December 22, 2011
Back in the 80's there was (at least in Virginia) a fad for some years where there were generic foods on store shelves. By generic I don't mean store brands..I mean GENERIC..
How generic? This generic.
So...what was the deal with these? Was it a government program? Was it a short lived company trying to save on advertising costs? What?
Does anyone know?
Posted by: Avatar_exADV at Fri Dec 23 14:47:55 2011 (GJQTS)
FWIW, the labels are no less depressing in yellow than they are in white. It seems almost dangerous; someone who's struggling with both poverty and depression (which often go hand-in-hand) might stock his kitchen with these products, and the very act of looking in the fridge would shove his suffering in his face (like a big yellow "FAIL" flag). It could drive a man to suicide.
Posted by: Peter the Not-so-Great at Fri Dec 23 14:48:11 2011 (KiYAY)
Also, in case you haven't checked it yet, from the Storehouse of Totally Accurate Knowledge:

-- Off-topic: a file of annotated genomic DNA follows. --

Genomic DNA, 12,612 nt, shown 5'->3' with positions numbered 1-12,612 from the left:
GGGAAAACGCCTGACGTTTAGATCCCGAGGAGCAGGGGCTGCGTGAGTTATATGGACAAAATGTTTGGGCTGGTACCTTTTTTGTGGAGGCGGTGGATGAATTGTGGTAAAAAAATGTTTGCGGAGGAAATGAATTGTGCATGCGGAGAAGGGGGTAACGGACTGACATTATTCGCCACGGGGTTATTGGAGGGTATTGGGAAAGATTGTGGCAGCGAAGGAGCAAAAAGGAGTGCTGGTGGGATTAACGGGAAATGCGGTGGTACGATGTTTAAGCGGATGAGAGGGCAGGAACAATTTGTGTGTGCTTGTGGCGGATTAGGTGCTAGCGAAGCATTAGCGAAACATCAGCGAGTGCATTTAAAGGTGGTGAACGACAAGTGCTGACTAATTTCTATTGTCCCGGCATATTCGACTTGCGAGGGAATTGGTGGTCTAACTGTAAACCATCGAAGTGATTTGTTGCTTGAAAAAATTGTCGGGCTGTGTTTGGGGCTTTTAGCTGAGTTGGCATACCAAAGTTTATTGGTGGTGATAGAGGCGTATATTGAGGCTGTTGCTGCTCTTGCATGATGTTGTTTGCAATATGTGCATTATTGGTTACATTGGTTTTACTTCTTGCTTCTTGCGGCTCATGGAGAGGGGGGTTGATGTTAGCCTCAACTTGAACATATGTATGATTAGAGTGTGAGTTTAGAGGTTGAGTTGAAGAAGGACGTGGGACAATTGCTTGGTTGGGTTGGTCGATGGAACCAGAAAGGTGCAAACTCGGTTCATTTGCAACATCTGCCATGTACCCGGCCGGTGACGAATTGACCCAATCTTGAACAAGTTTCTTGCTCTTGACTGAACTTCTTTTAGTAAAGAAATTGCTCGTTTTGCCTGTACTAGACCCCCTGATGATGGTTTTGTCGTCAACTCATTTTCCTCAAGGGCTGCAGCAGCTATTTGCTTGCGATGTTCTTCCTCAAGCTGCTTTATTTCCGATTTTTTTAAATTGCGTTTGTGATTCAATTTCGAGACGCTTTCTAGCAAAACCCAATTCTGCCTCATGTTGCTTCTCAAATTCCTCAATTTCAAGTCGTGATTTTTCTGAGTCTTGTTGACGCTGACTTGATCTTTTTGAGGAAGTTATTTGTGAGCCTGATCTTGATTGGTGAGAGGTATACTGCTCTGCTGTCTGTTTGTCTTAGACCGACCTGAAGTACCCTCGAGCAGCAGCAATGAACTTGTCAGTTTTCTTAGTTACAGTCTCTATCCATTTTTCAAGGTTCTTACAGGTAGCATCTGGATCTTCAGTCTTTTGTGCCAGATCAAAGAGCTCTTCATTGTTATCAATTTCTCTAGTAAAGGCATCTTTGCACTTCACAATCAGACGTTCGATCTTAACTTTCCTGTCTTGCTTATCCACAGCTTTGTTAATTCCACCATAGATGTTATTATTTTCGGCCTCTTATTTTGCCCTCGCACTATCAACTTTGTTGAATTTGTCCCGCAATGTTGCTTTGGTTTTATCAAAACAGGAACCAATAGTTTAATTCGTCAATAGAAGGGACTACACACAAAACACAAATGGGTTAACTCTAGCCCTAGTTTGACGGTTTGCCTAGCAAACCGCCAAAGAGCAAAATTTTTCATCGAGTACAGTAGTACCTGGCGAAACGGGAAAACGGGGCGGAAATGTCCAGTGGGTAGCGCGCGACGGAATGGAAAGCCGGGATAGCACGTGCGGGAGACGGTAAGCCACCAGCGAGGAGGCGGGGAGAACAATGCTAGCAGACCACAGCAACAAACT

Posted by: Tim Driscoll at Fri Dec 23 17:06:48 2011 (FpijV)
Posted by: The Brickmuppet at Fri Dec 23 22:24:34 2011 (EJaOX)
In those days when recession was combined with runaway inflation many people did feel desperate. The white box products were probably a market segmentation strategy (sell the same product to different customers at different prices, extracting from each buyer the maximum he is willing to pay.)
As a marketing strategy this is uniquely devoid of any trademark protection, which is probably why it died out, replaced by today's proliferation of store brands.
Posted by: Jonathan Tappan at Sun Dec 25 14:04:42 2011 (uNy3G)
Posted by: Mauser at Sun Jan 15 03:09:32 2012 (cZPoz)
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